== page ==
The supplementary budget tabled last week by South Africa's finance minister, Tito Mboweni, whose primary objective was to make more money available for the fight against the Covid-19 pandemic, sheds no light on the relative prioritisation of prevention over treatment for Covid-19.
In the short term, South Africa has enough beds. Getty Images
The required health system response to Covid-19 broadly falls into these two areas: prevention and treatment. The two are closely interlinked. And there are severe shortcomings in both.
On the prevention side, interventions include social distancing as well as rapid testing, contact tracing and quarantining. These require massive upscaling to have a preventive effect.
Prevention also involves public health interventions separating infected from uninfected people.
For its part, treatment requires that health services address the needs of Covid-19 patients while at the same time protecting health service workers and non-Covid-19 patients from undiagnosed patients presenting for non-Covid conditions.
But for this to happen there has to be rapid turnaround of test results. In the absence of this, all patients awaiting results need to be treated as potentially Covid positive. This, in turn, requires staff to have full personal protective equipment when treating all patients. But public sector facilities aren’t able to reliably provide personal protective equipment.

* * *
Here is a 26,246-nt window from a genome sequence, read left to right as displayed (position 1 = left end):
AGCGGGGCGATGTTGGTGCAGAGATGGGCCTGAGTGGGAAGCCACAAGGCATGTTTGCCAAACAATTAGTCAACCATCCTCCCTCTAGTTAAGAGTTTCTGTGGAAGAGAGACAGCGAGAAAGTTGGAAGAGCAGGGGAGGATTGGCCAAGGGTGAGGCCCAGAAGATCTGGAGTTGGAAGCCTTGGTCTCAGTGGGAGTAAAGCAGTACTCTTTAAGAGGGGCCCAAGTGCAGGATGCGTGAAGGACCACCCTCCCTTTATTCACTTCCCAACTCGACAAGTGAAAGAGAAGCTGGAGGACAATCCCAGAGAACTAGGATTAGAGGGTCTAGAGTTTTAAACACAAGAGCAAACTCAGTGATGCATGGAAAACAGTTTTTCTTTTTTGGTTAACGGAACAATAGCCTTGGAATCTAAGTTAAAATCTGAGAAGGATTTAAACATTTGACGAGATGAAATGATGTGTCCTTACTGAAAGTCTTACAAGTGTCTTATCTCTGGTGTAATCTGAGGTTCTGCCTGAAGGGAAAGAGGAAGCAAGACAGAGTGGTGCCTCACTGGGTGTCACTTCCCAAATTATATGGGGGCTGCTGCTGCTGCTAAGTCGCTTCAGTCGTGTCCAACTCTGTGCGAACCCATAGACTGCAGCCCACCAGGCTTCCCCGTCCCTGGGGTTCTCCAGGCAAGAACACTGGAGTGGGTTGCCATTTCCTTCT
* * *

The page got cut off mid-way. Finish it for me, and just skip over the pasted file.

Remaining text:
Covid-19 patients also need expensive hospital-based care together with oxygen, ventilators (when oxygen proves insufficient on its own) as well as a variety of medications. Using private sector inpatient data from the Hospital Association of South Africa, the distribution is: general ward (64.2%), high care (15.7%) and intensive care units (20%).
The supplementary budget announced by the minister of finance makes provision for an additional R21.5bn for health to be split between the provinces, which will get most, and the national department of health. The problem is that, though money has been made available, there’s no associated strategy that sets out how it will be spent. This is a major omission that suggests the funds will not have any meaningful impact.
The number of cases has been rising steadily in South Africa since around 22 April 2020. The lockdown was implemented on 27 March 2020 to stop the epidemic until such time as alternative prevention strategies could be put in place and to ready health services. Neither objective was achieved. Not only did the lockdown not stop new infections, as has been achieved elsewhere, but testing and tracing at scale was not implemented by the end of April as promised, and health services are in no position to cope with an uncontained outbreak.
During April, May and early June 2020 the Western Cape experienced increasing new cases relative to all the other provinces. During the course of June the outbreak appears to have peaked due to interventions targeted at hotspots (Figure 1).
Over the same period the Eastern Cape and Gauteng provinces have seen a spike in new infections (Figure 1). Inpatient numbers and expected deaths have not yet caught up with these steep increases. But the impact on services is likely to rise steeply.
Gauteng is fairly well-resourced in critical care beds (2,690 with only 819 in the public sector), when both the public and private sectors are aggregated. But the Eastern Cape is far behind (400, with only 241 in the public sector) (Table 1).
Given what lies ahead, how will the supplementary budget help?
Of the additional R21.5bn made available for health, R16bn will be transferred to provinces as an adjustment to the provincial equitable share allocation (formula-based and allocated at the discretion of the province). The remaining R5.544bn is allocated to the National Department of Health.